A case study on the relationship between oral language and digital writing in an 8th grade classroom
Johnson, Melissa Leigh
MetadataShow full item record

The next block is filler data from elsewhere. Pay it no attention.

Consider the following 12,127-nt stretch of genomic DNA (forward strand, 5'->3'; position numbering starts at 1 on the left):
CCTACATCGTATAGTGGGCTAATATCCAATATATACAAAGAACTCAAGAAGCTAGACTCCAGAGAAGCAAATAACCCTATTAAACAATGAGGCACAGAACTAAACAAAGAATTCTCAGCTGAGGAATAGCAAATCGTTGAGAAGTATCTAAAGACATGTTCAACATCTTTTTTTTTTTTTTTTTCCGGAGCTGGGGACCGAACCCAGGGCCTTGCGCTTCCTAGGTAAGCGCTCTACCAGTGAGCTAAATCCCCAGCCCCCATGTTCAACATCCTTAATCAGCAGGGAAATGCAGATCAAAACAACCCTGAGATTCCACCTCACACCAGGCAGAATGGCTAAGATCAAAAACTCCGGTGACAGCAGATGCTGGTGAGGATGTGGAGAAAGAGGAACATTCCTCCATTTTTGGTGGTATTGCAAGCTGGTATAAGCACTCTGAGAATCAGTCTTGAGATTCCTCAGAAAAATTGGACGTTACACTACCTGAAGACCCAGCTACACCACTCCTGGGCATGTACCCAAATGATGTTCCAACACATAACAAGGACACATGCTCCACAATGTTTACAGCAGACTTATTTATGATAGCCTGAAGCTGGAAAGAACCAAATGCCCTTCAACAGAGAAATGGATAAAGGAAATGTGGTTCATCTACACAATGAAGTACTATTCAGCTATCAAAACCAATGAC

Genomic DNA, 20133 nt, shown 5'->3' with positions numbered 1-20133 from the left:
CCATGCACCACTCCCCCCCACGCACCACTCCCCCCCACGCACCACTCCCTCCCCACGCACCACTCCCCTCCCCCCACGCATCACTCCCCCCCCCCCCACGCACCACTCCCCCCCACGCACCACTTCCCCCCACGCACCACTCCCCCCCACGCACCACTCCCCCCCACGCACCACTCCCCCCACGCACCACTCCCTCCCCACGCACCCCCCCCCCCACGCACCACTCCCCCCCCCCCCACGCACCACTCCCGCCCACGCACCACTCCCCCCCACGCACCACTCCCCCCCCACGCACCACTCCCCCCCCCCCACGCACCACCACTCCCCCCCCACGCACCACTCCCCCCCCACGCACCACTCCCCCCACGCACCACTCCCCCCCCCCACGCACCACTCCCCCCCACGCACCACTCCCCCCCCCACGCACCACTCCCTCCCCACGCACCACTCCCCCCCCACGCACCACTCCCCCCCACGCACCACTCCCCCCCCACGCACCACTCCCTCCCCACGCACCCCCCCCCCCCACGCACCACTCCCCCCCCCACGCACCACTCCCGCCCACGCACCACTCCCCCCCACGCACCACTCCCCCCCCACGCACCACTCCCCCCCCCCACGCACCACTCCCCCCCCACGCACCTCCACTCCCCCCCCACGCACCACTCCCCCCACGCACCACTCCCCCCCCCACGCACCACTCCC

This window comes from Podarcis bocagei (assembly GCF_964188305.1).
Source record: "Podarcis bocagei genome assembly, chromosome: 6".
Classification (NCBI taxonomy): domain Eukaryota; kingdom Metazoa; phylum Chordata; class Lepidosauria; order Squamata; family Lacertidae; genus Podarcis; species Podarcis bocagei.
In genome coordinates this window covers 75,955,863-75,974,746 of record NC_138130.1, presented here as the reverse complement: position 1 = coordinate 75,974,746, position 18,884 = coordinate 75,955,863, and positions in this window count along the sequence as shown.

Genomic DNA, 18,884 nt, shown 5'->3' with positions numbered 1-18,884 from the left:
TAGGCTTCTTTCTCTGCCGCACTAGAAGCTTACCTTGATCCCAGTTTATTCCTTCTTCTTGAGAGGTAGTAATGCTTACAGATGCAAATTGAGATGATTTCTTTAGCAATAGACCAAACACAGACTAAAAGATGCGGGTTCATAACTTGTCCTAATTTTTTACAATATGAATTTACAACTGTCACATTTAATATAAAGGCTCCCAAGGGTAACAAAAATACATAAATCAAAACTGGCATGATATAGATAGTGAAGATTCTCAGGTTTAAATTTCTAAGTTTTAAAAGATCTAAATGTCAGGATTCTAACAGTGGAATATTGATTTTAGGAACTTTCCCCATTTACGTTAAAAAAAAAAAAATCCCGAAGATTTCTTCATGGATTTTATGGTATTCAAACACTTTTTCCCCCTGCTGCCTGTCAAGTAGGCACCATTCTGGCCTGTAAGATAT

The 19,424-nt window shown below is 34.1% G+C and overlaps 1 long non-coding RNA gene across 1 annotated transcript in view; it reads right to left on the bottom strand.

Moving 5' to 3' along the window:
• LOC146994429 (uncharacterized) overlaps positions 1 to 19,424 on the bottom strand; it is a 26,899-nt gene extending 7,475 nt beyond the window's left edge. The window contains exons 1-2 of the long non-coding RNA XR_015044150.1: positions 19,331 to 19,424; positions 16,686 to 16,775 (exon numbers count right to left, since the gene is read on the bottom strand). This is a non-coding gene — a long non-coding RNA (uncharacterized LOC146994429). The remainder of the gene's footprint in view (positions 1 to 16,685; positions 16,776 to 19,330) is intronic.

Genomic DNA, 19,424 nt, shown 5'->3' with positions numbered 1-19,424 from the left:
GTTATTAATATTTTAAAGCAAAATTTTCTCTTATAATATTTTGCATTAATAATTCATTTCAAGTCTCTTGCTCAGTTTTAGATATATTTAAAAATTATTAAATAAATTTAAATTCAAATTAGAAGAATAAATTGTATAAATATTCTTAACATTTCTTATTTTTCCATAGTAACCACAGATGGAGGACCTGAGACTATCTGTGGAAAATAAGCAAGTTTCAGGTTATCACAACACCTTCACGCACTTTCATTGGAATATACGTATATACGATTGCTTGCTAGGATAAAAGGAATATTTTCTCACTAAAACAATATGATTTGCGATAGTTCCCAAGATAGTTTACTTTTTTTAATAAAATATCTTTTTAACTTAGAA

This yearlong study in an 8 th grade classroom explores a blogging literacy event that illustrates how reading, digital writing and oracy work together to better support student learning, reasoning and dialogue. While many studies separately confirm the role of talk and writing in promoting learning, few studies address how writing informs talk practices, and no known studies examine how purposeful, individual blogging about literature promotes productive classroom dialogue. Students within this eighth grade classroom are expected to write and participate in a blog with their classmates about literature they select and read independently. Students then discuss the literature and their blogs in small group conversations with their classroom teacher, leading to rich, meaningful discussions. Focal data consists of student blogs, video recorded small group conversations, audio recorded student and teacher interviews, written student reflections, observation field notes and photographs of student artifacts. This study explicates the potential of writing acting as a springboard to further student reasoning through conversation. It documents the flexibility of teacher talk to take student contributions and align them in meaningful ways with educational language and purposes. Even within the confines of regimented curriculum agendas, the study illustrates how teachers can play a variety of roles in which they employ a repertoire of skills and strategies, making decisions in the moment to build on what students bring to the classroom and engender a classroom environment of risk-taking, meaning-making and learning.